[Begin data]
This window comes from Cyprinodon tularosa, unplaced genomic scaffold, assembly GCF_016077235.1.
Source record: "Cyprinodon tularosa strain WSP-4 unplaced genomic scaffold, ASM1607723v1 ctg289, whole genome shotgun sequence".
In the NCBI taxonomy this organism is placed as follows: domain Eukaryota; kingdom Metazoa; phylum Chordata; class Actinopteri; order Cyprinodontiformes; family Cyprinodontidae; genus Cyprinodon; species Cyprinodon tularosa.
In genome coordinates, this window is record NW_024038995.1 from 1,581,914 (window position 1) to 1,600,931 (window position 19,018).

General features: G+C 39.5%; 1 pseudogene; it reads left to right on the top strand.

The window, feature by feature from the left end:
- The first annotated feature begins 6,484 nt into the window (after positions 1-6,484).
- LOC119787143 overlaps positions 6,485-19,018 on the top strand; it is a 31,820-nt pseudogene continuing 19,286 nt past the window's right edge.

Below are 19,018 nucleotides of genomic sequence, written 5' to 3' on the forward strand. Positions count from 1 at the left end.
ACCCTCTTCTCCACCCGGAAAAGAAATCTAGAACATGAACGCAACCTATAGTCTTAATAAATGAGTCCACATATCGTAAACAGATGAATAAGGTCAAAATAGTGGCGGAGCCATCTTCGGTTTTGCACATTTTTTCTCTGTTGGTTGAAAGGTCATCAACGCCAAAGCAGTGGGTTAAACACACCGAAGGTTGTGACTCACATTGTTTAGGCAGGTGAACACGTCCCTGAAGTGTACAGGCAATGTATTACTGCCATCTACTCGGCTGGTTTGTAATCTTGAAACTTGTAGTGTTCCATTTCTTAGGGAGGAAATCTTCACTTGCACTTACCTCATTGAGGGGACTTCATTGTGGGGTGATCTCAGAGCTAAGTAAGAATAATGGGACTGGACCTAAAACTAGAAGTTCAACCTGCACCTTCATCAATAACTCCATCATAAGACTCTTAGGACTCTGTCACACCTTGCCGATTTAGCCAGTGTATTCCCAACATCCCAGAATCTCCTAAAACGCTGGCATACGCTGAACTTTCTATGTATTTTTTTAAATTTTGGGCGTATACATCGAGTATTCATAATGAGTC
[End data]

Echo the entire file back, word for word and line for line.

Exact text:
This window comes from Cyprinodon tularosa, unplaced genomic scaffold, assembly GCF_016077235.1.
Source record: "Cyprinodon tularosa strain WSP-4 unplaced genomic scaffold, ASM1607723v1 ctg289, whole genome shotgun sequence".
In the NCBI taxonomy this organism is placed as follows: domain Eukaryota; kingdom Metazoa; phylum Chordata; class Actinopteri; order Cyprinodontiformes; family Cyprinodontidae; genus Cyprinodon; species Cyprinodon tularosa.
In genome coordinates, this window is record NW_024038995.1 from 1,581,914 (window position 1) to 1,600,931 (window position 19,018).

General features: G+C 39.5%; 1 pseudogene; it reads left to right on the top strand.

The window, feature by feature from the left end:
- The first annotated feature begins 6,484 nt into the window (after positions 1-6,484).
- LOC119787143 overlaps positions 6,485-19,018 on the top strand; it is a 31,820-nt pseudogene continuing 19,286 nt past the window's right edge.

Below are 19,018 nucleotides of genomic sequence, written 5' to 3' on the forward strand. Positions count from 1 at the left end.
ACCCTCTTCTCCACCCGGAAAAGAAATCTAGAACATGAACGCAACCTATAGTCTTAATAAATGAGTCCACATATCGTAAACAGATGAATAAGGTCAAAATAGTGGCGGAGCCATCTTCGGTTTTGCACATTTTTTCTCTGTTGGTTGAAAGGTCATCAACGCCAAAGCAGTGGGTTAAACACACCGAAGGTTGTGACTCACATTGTTTAGGCAGGTGAACACGTCCCTGAAGTGTACAGGCAATGTATTACTGCCATCTACTCGGCTGGTTTGTAATCTTGAAACTTGTAGTGTTCCATTTCTTAGGGAGGAAATCTTCACTTGCACTTACCTCATTGAGGGGACTTCATTGTGGGGTGATCTCAGAGCTAAGTAAGAATAATGGGACTGGACCTAAAACTAGAAGTTCAACCTGCACCTTCATCAATAACTCCATCATAAGACTCTTAGGACTCTGTCACACCTTGCCGATTTAGCCAGTGTATTCCCAACATCCCAGAATCTCCTAAAACGCTGGCATACGCTGAACTTTCTATGTATTTTTTTAAATTTTGGGCGTATACATCGAGTATTCATAATGAGTC